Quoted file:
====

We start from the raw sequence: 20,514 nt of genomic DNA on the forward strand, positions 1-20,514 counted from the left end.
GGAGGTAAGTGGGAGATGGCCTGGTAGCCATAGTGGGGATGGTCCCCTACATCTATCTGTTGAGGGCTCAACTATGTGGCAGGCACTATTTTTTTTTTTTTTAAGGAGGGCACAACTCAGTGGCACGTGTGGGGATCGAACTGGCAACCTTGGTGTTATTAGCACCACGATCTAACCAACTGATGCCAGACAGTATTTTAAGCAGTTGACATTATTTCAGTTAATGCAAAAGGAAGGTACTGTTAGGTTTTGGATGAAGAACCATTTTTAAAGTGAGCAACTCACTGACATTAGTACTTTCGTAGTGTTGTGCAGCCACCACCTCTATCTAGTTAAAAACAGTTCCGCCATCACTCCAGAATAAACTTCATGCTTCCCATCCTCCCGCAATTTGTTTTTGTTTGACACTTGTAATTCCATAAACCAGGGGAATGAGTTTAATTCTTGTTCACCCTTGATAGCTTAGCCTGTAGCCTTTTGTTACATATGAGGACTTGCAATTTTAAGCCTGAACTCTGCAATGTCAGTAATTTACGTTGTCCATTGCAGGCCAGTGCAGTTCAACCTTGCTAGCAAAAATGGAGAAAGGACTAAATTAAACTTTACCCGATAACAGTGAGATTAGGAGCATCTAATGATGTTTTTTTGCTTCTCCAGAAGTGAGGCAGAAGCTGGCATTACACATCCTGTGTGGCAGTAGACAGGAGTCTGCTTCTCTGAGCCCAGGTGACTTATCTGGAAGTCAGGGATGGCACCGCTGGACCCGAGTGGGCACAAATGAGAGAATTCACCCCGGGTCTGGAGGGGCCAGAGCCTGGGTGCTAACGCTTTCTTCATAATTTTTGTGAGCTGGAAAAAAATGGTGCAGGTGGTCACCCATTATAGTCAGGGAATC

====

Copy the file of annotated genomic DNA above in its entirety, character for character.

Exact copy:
We start from the raw sequence: 20,514 nt of genomic DNA on the forward strand, positions 1-20,514 counted from the left end.
GGAGGTAAGTGGGAGATGGCCTGGTAGCCATAGTGGGGATGGTCCCCTACATCTATCTGTTGAGGGCTCAACTATGTGGCAGGCACTATTTTTTTTTTTTTTAAGGAGGGCACAACTCAGTGGCACGTGTGGGGATCGAACTGGCAACCTTGGTGTTATTAGCACCACGATCTAACCAACTGATGCCAGACAGTATTTTAAGCAGTTGACATTATTTCAGTTAATGCAAAAGGAAGGTACTGTTAGGTTTTGGATGAAGAACCATTTTTAAAGTGAGCAACTCACTGACATTAGTACTTTCGTAGTGTTGTGCAGCCACCACCTCTATCTAGTTAAAAACAGTTCCGCCATCACTCCAGAATAAACTTCATGCTTCCCATCCTCCCGCAATTTGTTTTTGTTTGACACTTGTAATTCCATAAACCAGGGGAATGAGTTTAATTCTTGTTCACCCTTGATAGCTTAGCCTGTAGCCTTTTGTTACATATGAGGACTTGCAATTTTAAGCCTGAACTCTGCAATGTCAGTAATTTACGTTGTCCATTGCAGGCCAGTGCAGTTCAACCTTGCTAGCAAAAATGGAGAAAGGACTAAATTAAACTTTACCCGATAACAGTGAGATTAGGAGCATCTAATGATGTTTTTTTGCTTCTCCAGAAGTGAGGCAGAAGCTGGCATTACACATCCTGTGTGGCAGTAGACAGGAGTCTGCTTCTCTGAGCCCAGGTGACTTATCTGGAAGTCAGGGATGGCACCGCTGGACCCGAGTGGGCACAAATGAGAGAATTCACCCCGGGTCTGGAGGGGCCAGAGCCTGGGTGCTAACGCTTTCTTCATAATTTTTGTGAGCTGGAAAAAAATGGTGCAGGTGGTCACCCATTATAGTCAGGGAATC